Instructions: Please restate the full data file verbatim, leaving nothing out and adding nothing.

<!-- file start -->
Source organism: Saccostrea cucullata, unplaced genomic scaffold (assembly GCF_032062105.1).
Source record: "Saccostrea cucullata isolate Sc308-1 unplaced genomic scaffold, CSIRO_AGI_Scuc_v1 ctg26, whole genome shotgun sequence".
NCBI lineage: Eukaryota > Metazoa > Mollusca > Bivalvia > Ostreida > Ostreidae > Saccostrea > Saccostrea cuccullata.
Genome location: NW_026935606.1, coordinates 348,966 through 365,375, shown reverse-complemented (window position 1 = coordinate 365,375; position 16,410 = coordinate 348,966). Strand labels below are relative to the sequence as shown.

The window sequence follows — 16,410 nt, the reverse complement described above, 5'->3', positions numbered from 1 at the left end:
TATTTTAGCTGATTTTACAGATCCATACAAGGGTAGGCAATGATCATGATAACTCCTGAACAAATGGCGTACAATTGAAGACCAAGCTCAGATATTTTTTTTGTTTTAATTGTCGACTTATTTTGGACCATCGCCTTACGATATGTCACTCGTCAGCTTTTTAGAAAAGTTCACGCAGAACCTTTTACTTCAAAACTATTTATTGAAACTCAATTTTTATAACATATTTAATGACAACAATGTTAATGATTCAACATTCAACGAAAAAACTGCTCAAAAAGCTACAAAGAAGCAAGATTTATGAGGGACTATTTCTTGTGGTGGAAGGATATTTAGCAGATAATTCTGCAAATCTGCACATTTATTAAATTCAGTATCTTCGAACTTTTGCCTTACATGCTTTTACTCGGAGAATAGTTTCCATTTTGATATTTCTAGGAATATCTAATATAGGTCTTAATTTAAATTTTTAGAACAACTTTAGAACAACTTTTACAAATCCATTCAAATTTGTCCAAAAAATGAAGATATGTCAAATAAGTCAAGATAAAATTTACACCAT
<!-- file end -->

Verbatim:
Source organism: Saccostrea cucullata, unplaced genomic scaffold (assembly GCF_032062105.1).
Source record: "Saccostrea cucullata isolate Sc308-1 unplaced genomic scaffold, CSIRO_AGI_Scuc_v1 ctg26, whole genome shotgun sequence".
NCBI lineage: Eukaryota > Metazoa > Mollusca > Bivalvia > Ostreida > Ostreidae > Saccostrea > Saccostrea cuccullata.
Genome location: NW_026935606.1, coordinates 348,966 through 365,375, shown reverse-complemented (window position 1 = coordinate 365,375; position 16,410 = coordinate 348,966). Strand labels below are relative to the sequence as shown.

The window sequence follows — 16,410 nt, the reverse complement described above, 5'->3', positions numbered from 1 at the left end:
TATTTTAGCTGATTTTACAGATCCATACAAGGGTAGGCAATGATCATGATAACTCCTGAACAAATGGCGTACAATTGAAGACCAAGCTCAGATATTTTTTTTGTTTTAATTGTCGACTTATTTTGGACCATCGCCTTACGATATGTCACTCGTCAGCTTTTTAGAAAAGTTCACGCAGAACCTTTTACTTCAAAACTATTTATTGAAACTCAATTTTTATAACATATTTAATGACAACAATGTTAATGATTCAACATTCAACGAAAAAACTGCTCAAAAAGCTACAAAGAAGCAAGATTTATGAGGGACTATTTCTTGTGGTGGAAGGATATTTAGCAGATAATTCTGCAAATCTGCACATTTATTAAATTCAGTATCTTCGAACTTTTGCCTTACATGCTTTTACTCGGAGAATAGTTTCCATTTTGATATTTCTAGGAATATCTAATATAGGTCTTAATTTAAATTTTTAGAACAACTTTAGAACAACTTTTACAAATCCATTCAAATTTGTCCAAAAAATGAAGATATGTCAAATAAGTCAAGATAAAATTTACACCAT